Northumberland litter-pickers join the Marine Conservation Society’s Great British Beach Clean

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Volunteers in Northumberland joined the Marine Conservation Society’s 30th annual Great British Beach Clean.

The Marine Conservation Society’s Source to Sea citizen science project resulted in over 100 beach cleans organised across the UK.

Coast Care, part of the Northumberland Coast Area of Outstanding Natural Beauty (AONB) Partnership, organised six clean ups along the coast.

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Four took place at Spittal, Beadnell, Bamburgh and Alnmouth beaches, and two more are planned for Cresswell Dunes at Druridge Bay and Amble on September 23.

Spittal Beach clean up on Friday September 15.Spittal Beach clean up on Friday September 15.
Spittal Beach clean up on Friday September 15.

Emma Wilson, AONB Volunteer and Access Officer, said: "We have a wonderful community of over 150 volunteers. They are an incredible bunch of passionate conservationists, and they turn out all weathers, all year round. Very proud of them all for all they do.”

Newbiggin Town Council also organised a beach cleaning morning, and saw volunteers committed to litter picking even in the rain.

According to data, much of the pollution found on beaches is from inland that has found its way into streams, rivers or drains.

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The data collected on pollution enables the Marine Conservation Society to campaign for positive change to protect the ocean, and has already helped implement plastic bag charges, better wet wipe labelling, and supporting a tax on single-use plastic items.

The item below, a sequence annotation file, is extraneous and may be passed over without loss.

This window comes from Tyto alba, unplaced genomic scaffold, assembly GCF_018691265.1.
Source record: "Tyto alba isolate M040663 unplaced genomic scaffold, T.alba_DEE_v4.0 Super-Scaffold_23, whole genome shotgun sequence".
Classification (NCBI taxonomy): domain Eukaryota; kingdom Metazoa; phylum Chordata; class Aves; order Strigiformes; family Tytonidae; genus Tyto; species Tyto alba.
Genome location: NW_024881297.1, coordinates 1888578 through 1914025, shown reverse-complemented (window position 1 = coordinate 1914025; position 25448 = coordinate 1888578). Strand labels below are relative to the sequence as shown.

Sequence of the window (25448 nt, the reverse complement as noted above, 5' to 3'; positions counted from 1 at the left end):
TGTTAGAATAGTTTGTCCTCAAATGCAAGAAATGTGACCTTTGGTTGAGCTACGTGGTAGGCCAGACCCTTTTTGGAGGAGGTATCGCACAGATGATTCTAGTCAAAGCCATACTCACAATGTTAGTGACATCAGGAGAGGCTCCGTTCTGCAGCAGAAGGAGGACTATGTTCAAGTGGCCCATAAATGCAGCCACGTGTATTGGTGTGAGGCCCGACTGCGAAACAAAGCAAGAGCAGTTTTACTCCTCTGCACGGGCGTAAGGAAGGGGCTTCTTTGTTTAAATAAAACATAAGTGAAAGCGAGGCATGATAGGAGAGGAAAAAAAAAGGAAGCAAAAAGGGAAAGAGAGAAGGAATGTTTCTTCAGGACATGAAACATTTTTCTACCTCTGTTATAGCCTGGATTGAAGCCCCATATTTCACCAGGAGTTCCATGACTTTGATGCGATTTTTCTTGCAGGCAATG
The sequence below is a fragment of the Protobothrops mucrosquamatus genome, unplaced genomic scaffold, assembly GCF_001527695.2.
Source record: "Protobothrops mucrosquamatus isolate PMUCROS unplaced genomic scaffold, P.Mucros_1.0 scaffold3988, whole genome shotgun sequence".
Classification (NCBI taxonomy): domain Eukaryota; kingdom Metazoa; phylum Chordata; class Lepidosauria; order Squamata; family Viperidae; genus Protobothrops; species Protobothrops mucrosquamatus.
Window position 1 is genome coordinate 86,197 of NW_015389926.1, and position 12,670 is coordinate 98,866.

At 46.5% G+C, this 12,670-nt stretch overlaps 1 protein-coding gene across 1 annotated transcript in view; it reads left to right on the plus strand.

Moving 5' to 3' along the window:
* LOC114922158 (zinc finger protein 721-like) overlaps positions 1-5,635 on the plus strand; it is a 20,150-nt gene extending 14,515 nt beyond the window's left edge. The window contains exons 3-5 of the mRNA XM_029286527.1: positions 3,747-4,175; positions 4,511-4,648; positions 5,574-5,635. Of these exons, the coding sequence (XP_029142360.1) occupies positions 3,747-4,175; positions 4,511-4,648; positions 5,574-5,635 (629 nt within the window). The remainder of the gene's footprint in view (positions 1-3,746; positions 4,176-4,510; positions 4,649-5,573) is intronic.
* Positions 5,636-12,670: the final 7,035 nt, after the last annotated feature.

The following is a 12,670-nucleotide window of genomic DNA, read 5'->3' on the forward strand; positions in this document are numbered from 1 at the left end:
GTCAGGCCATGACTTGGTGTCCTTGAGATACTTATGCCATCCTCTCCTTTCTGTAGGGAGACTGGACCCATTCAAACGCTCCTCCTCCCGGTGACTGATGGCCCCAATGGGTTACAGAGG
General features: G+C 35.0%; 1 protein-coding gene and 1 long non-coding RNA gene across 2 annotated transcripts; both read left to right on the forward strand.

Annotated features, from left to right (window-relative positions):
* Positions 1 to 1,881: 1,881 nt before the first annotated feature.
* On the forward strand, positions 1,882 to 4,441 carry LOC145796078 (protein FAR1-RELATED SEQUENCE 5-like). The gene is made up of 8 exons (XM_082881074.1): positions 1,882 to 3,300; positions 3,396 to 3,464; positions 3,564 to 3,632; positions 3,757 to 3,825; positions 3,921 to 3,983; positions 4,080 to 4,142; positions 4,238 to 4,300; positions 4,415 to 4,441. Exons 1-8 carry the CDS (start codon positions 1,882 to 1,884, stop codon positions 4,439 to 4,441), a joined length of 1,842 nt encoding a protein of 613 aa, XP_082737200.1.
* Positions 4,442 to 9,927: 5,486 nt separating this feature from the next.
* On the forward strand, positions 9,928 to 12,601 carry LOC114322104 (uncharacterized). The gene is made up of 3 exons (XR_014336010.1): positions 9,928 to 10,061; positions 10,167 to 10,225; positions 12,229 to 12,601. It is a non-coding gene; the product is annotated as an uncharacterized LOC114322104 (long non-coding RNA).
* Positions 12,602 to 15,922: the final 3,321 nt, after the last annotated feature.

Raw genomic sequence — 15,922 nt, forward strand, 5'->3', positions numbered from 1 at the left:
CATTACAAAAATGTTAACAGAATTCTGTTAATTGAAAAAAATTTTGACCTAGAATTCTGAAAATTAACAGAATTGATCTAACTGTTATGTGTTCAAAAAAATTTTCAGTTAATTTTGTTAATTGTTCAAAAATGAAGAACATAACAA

Beadnell Bay clean up on Saturday September 16.Beadnell Bay clean up on Saturday September 16.
Beadnell Bay clean up on Saturday September 16.

Clare Trotman, Beachwatch officer at the Marine Conservation Society, said: “We wouldn’t be able to do the work we do at the Marine Conservation Society without the support of our volunteers heading out to the coast to collect vital information on what’s polluting our seas.

“With beach cleans happening across the UK, from remote beaches to busy seaside resorts, there’s so many ways to get involved and support us this year. If you can’t make it to the beach, you can still take part by doing a local litter pick and survey where you live.”

Some of the most commonly found items on beaches are from sewage discharges. Sewage-related pollution, often composed of plastics like period products and wet wipes, was recorded on 75% of beaches across the UK in 2022.

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Dr Laura Foster, head of clean seas at the Marine Conservation Society, said: “Sewage-related litter, like wet wipes and period products, is often a sign of a sewage discharge nearby.

Bamburgh clean up on Sunday September 17.Bamburgh clean up on Sunday September 17.
Bamburgh clean up on Sunday September 17.

"Sewage not only contains wrongly flushed items but also a toxic soup of chemicals including ‘forever chemicals’ and pharmaceuticals. Entering our beautiful seas untreated, they wreak havoc with the ocean’s delicate balance. But it doesn’t have to be this way.

“The data our volunteers collect on sewage-related litter this year will help us understand the scale of the problem and keep fighting for sewage-free seas.”

This year’s Great British Beach Clean was sponsored by Cully & Sully Soup.

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Volunteers were asked to share their pictures of sewage-related items or sewage outlet pipes they spot during their clean with the charity by tagging @mcsuk on social media and using the #SewageFreeSeas hashtag, or submitting them to the charity’s website, to help show how pervasive the issue is.

To find out more information visit the Marine Conservation Society website.